Vodafone’s Future Changers competition set out to find the next generation of green tech pioneers – and it’s found a winner. The prize is a place on an Imperial College London incubator programme and £5,000 funding.
In 440BC, the ancient Greek historian Herodotus called Egypt the ‘gift of the Nile’, as the empire owed its existence to yearly flooding which kept its soil fertile.
Since average rainfall across the country per year is only 20cm (7.87 inches) – the river Nile is a critical source of water for the country’s population of almost 100 million.
However, a rapidly growing population, climate change and poor management of water allocation, has led the United Nations to predict that by 2025, Egypt will reach a state of absolute water crisis.
Water shortages are a huge threat to Egypt’s economy, hitting staples like agriculture hard – not to mention the day-to-day life and well-being of its population.
Picture credit: Vodafone Group
Taken to the cleaners
This is what inspired eighteen-year-old Adelrahman Fawzy – an Egyptian engineering student studying at Ain Shames University – to come up with technology to clean industrial waste water, specifically in the textile industry.
“I decided to introduce an idea … which would help save our environment against these problems by reducing industrial wastes and rescuing our resources,” says Abdelrahman.
Future Changers is Vodafone’s new international competition for young adults – to come up with technological solutions to environmental issues.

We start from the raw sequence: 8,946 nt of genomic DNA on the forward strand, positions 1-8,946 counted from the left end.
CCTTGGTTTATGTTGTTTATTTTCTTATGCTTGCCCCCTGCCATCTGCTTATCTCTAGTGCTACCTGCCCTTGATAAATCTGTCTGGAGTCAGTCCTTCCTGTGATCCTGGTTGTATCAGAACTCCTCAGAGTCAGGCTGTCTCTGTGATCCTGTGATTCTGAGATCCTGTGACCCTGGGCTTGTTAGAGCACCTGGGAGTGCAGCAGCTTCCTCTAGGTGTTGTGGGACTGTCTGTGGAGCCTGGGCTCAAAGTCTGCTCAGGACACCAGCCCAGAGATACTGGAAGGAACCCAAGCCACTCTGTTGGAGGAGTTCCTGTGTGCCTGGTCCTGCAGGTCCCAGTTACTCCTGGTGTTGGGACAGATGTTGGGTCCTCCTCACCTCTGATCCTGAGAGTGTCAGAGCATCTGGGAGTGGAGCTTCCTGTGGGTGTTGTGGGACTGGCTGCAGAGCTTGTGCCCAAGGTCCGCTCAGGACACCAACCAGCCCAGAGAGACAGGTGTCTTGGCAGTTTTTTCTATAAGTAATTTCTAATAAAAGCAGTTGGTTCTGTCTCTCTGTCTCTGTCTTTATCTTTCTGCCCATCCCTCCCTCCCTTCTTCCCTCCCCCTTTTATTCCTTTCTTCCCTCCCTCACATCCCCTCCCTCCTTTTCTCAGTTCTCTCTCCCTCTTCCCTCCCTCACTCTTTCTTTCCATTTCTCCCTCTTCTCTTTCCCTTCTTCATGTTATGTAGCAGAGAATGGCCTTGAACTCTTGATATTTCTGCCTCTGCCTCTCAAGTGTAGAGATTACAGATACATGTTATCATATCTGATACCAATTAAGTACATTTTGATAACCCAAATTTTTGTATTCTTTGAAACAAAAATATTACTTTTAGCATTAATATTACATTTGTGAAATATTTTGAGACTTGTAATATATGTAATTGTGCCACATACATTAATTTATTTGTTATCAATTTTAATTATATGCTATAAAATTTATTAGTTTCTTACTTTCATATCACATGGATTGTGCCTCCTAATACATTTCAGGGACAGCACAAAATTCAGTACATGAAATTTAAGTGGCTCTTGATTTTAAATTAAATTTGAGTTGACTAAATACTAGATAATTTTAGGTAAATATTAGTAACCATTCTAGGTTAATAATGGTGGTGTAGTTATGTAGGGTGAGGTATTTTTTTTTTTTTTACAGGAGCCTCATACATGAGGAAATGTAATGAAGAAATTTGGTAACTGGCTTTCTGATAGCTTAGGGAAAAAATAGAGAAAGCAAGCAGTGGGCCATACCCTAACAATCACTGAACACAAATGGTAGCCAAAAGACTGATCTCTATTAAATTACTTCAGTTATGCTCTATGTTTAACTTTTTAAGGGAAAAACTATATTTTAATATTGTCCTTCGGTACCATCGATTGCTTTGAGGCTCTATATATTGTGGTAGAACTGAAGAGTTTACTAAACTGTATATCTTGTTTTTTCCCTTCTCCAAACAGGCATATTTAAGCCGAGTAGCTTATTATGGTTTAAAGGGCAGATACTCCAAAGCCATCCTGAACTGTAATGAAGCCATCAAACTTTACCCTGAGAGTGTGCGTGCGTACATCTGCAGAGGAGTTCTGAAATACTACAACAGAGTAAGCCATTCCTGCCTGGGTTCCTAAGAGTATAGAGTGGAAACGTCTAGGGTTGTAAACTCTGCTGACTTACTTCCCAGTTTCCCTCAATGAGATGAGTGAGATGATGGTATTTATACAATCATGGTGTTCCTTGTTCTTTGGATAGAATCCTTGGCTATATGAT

“By harnessing the power of science and modern technology, I’m trying my best to not stand still against these challenges that severely impact our environment.”
“I believe that every single person is capable of taking an initiative in order to change the world for the better, no matter how big the change is, and of becoming the new future changer.”
Applications came in from more than fifteen countries – all impressive proposals with a strong commitment to sustainable technology.
Abdelrahman’s idea – dyed without waste – is a project which aims to solve water scarcity globally by recycling the billions of gallons of water which are wasted by industry.
“I wanted to come up with a way of producing water from sewage so that it can be re-used in daily life and for domestic purposes. I wanted to be able to change discoloured water into clean water,” he says.
To do this, he has designed a solar powered water distillation system which recycles up to 85% of the water put into it.
“Solar panels are compatible with the Middle East’s climate. They will generate all-day power, making the system not only sustainable and eco-friendly, but also permanent and extremely cheap.”
Abdelrahmen has won £5,000 in cash from Vodafone’s green tech fund to help develop his idea, and fund a spot for him on Imperial College London’s incubation programme, Techcelerate.
He will also be partnered with a Vodafone mentor to work with.
“I am excited to start my new journey as the winner of the Future Changers competition, and I can’t wait to travel to the UK and participate in the Techcelerate Programme at Imperial college. I hope to get the most benefit out of it and use the available resources to bring my project to life.”
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